Monday, October 26, 2015

Chios, Greece

I wrote this blogpost once already, but the text got deleted when I went to upload another photo.  Happy Monday?

One of the great things about living in Europe/Asia is how close other countries are. This is especially true for Turkey and Greece.  The Greek Island of Chios is so close to Turkey that you can take a ferry there.

The island with the blue dot is Chios and the big land mass is Turkey

Chios is one of those places that we knew we wanted to go, but had put it off because it was so easy that we knew we would do it eventually.  This weekend, we had nothing else planned and figured it was the perfect time to go.

Friday afternoon, we got in the car and drove to Cesme, which is a little less than an hour from downtown Izmir.  It was raining and the traffic was bad, so we barely made our ferry!  The ferry was actually pretty nice, with tables and chairs to sit at under a covered area, which was nice since it was raining on and off.  When we arrived in Chios, we cleared customs and decided that we would just walk to our hotel since it was supposedly close by.

As soon as we got off the ferry, we were greeted by our first refugee sighting since we left the United States. Izmir supposedly has tons of refugees, but they don't seem to be where we are, so we haven't seen any camps or been able to distinguish refugees from anyone else.  As soon as we walked into Chios, though, the first thing we saw was a huge refugee tent set up by the Red Cross.  As we walked along the water to our hotel, there were tents set up everywhere.  This was heartbreaking and brought tears to my eyes.  Since it was raining, all of these tents had flooded and people were constantly trying to scoop out the water so they could sleep.  It definitely put our walk to the hotel in perspective.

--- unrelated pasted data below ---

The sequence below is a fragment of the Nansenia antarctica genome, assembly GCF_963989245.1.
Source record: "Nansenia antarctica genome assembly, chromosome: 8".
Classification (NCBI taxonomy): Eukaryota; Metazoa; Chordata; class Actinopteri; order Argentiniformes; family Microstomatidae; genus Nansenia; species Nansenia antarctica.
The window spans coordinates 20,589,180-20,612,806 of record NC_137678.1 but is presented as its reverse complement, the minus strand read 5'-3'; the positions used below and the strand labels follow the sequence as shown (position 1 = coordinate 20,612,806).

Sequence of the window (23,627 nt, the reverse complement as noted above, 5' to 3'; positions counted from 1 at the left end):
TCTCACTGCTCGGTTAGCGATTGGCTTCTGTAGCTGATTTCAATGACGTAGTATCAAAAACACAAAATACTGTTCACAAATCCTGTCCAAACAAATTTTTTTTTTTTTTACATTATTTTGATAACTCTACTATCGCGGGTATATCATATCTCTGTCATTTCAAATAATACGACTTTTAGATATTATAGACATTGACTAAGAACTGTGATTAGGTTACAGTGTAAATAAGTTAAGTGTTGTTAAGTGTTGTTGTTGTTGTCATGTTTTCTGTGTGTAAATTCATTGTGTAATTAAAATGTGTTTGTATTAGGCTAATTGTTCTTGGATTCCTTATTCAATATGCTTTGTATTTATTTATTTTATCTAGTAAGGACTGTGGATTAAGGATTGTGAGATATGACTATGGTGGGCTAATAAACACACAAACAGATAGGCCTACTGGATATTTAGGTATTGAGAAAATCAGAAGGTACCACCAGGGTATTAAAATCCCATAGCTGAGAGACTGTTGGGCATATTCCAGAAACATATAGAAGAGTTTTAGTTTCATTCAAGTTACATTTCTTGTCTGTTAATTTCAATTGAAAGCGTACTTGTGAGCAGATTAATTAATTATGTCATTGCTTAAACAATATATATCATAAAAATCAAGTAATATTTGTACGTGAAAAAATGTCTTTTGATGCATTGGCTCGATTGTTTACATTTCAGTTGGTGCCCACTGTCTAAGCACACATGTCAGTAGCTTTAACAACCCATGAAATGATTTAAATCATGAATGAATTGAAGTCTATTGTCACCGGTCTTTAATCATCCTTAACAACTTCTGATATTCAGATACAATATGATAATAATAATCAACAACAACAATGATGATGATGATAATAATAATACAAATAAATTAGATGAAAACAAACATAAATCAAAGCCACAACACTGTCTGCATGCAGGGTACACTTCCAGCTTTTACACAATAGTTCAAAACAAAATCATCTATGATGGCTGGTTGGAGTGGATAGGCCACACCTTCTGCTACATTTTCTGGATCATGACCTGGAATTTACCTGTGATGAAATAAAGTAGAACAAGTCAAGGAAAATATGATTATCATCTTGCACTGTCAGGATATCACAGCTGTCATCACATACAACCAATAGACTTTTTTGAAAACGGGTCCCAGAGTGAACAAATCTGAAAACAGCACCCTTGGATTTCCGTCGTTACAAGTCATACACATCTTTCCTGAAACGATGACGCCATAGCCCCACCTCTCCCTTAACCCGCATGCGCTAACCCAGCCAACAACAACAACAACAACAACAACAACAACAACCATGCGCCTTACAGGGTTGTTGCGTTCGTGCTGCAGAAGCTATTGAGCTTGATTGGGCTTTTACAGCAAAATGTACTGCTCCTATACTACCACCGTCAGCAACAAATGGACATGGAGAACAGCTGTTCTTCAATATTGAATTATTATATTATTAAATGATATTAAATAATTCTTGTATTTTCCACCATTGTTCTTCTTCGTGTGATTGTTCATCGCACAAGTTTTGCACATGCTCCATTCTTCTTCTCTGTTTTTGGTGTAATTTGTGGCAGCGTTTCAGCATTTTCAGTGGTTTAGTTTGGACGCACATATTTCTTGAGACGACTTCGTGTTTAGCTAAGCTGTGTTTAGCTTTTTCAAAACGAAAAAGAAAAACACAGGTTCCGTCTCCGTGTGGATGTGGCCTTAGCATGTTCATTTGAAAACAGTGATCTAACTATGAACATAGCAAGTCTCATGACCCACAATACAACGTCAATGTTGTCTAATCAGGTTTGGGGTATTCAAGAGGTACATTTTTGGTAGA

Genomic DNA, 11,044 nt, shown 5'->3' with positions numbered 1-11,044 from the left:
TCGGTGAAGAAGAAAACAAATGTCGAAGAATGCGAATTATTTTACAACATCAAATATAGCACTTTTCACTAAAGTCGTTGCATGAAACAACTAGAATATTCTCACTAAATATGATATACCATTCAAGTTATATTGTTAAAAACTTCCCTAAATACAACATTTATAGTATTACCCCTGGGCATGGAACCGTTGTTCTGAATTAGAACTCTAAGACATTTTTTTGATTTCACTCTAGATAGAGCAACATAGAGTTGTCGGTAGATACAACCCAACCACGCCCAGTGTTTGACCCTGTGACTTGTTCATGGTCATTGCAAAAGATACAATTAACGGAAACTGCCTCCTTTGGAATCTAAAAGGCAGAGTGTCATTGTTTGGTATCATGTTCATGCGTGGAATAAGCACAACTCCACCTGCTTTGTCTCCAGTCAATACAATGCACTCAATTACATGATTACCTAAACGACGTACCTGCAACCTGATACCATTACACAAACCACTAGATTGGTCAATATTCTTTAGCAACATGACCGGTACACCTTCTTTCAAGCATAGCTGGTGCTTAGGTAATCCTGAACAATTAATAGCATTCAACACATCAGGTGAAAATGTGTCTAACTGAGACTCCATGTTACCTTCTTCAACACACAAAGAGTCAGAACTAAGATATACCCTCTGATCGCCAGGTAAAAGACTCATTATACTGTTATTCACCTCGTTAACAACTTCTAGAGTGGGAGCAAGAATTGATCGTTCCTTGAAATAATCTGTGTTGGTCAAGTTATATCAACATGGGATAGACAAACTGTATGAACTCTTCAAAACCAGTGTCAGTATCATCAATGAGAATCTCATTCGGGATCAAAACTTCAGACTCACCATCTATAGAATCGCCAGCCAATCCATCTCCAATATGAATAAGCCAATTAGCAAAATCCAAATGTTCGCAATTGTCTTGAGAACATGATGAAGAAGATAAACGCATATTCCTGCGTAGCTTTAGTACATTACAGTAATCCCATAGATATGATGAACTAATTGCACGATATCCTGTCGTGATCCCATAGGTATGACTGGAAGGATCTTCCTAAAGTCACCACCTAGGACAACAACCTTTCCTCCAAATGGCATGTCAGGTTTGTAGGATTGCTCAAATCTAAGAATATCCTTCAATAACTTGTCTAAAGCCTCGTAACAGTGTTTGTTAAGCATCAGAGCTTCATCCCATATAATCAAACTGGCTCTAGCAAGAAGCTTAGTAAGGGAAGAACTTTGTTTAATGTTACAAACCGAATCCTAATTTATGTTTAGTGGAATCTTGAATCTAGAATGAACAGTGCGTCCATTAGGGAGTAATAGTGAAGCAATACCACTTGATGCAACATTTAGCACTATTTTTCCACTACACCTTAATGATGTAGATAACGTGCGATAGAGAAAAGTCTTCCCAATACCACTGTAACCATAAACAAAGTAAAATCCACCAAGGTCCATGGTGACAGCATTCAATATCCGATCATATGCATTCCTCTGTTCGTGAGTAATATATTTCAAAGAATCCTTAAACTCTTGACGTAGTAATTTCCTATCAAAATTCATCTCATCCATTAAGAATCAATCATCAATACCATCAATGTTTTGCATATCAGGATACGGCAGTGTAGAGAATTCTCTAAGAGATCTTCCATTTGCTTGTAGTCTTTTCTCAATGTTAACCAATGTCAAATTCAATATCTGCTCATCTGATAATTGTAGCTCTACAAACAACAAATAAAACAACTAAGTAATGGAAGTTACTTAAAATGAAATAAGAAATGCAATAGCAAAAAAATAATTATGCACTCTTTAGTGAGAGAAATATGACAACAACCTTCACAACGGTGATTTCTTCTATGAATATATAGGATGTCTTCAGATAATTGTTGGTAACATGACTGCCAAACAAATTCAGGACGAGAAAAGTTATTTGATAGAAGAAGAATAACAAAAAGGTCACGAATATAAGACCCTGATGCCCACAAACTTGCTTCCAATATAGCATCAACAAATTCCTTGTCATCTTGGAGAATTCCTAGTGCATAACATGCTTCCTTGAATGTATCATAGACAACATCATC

Once we arrived at our hotel, we dropped off our bags and headed back downtown for a late dinner.  At this point, it was 8:00 and we were both starving. We chose the first restaurant we saw, which just happened to be a burger and pizza restaurant.  Typical Americans.  It was actually really good, although I don't think we needed a huge pizza AND a burger, but you only Greece once, amirite?  After dinner and a few drinks, we returned back to our hotel.

Let me just take this opportunity to rave about our hotel, the Grecian Castle Hotel.  We almost always go with one of the cheapest hotels on booking.com.   We don't spend a ton of time in our hotel rooms and would rather spend the money on an excursion or food.  This usually means that we get decent hotel rooms, but nothing special.  While we went with our same strategy on Booking this time, we were pleasantly surprised with our hotel.  Not only did we get free breakfast, we also had a large bedroom and bathroom, plus a decent view (when the sun was out). Definitely recommend it!

The view from our room